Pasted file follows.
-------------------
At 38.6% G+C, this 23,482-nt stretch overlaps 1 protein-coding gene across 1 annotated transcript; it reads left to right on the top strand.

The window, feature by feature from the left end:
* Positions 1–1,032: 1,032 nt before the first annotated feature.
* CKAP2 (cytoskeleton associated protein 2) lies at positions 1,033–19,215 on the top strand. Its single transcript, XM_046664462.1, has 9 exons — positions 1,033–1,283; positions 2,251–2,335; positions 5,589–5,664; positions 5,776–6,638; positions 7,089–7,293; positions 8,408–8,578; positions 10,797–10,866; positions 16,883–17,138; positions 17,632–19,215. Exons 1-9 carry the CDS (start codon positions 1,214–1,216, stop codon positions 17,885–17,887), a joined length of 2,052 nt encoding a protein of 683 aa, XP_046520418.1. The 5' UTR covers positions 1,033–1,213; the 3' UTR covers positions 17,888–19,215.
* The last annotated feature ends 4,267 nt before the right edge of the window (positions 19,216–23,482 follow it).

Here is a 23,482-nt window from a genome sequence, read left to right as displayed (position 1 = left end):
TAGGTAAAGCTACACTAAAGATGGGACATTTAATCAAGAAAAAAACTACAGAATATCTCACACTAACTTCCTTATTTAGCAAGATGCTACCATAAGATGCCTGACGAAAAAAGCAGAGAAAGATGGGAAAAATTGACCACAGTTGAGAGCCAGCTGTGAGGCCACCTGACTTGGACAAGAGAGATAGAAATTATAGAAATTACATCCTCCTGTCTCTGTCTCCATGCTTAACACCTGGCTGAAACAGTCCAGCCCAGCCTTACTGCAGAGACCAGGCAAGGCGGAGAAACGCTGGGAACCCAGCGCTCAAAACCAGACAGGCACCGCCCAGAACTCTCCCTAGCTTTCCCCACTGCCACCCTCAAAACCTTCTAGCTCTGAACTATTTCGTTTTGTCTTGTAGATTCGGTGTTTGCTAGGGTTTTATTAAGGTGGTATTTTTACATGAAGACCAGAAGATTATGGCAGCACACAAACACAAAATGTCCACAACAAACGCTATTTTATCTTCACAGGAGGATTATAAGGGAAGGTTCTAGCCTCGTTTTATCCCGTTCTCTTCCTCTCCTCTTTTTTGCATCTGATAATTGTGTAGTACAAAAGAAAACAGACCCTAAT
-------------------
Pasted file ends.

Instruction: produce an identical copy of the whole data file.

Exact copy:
At 38.6% G+C, this 23,482-nt stretch overlaps 1 protein-coding gene across 1 annotated transcript; it reads left to right on the top strand.

The window, feature by feature from the left end:
* Positions 1–1,032: 1,032 nt before the first annotated feature.
* CKAP2 (cytoskeleton associated protein 2) lies at positions 1,033–19,215 on the top strand. Its single transcript, XM_046664462.1, has 9 exons — positions 1,033–1,283; positions 2,251–2,335; positions 5,589–5,664; positions 5,776–6,638; positions 7,089–7,293; positions 8,408–8,578; positions 10,797–10,866; positions 16,883–17,138; positions 17,632–19,215. Exons 1-9 carry the CDS (start codon positions 1,214–1,216, stop codon positions 17,885–17,887), a joined length of 2,052 nt encoding a protein of 683 aa, XP_046520418.1. The 5' UTR covers positions 1,033–1,213; the 3' UTR covers positions 17,888–19,215.
* The last annotated feature ends 4,267 nt before the right edge of the window (positions 19,216–23,482 follow it).

Here is a 23,482-nt window from a genome sequence, read left to right as displayed (position 1 = left end):
TAGGTAAAGCTACACTAAAGATGGGACATTTAATCAAGAAAAAAACTACAGAATATCTCACACTAACTTCCTTATTTAGCAAGATGCTACCATAAGATGCCTGACGAAAAAAGCAGAGAAAGATGGGAAAAATTGACCACAGTTGAGAGCCAGCTGTGAGGCCACCTGACTTGGACAAGAGAGATAGAAATTATAGAAATTACATCCTCCTGTCTCTGTCTCCATGCTTAACACCTGGCTGAAACAGTCCAGCCCAGCCTTACTGCAGAGACCAGGCAAGGCGGAGAAACGCTGGGAACCCAGCGCTCAAAACCAGACAGGCACCGCCCAGAACTCTCCCTAGCTTTCCCCACTGCCACCCTCAAAACCTTCTAGCTCTGAACTATTTCGTTTTGTCTTGTAGATTCGGTGTTTGCTAGGGTTTTATTAAGGTGGTATTTTTACATGAAGACCAGAAGATTATGGCAGCACACAAACACAAAATGTCCACAACAAACGCTATTTTATCTTCACAGGAGGATTATAAGGGAAGGTTCTAGCCTCGTTTTATCCCGTTCTCTTCCTCTCCTCTTTTTTGCATCTGATAATTGTGTAGTACAAAAGAAAACAGACCCTAAT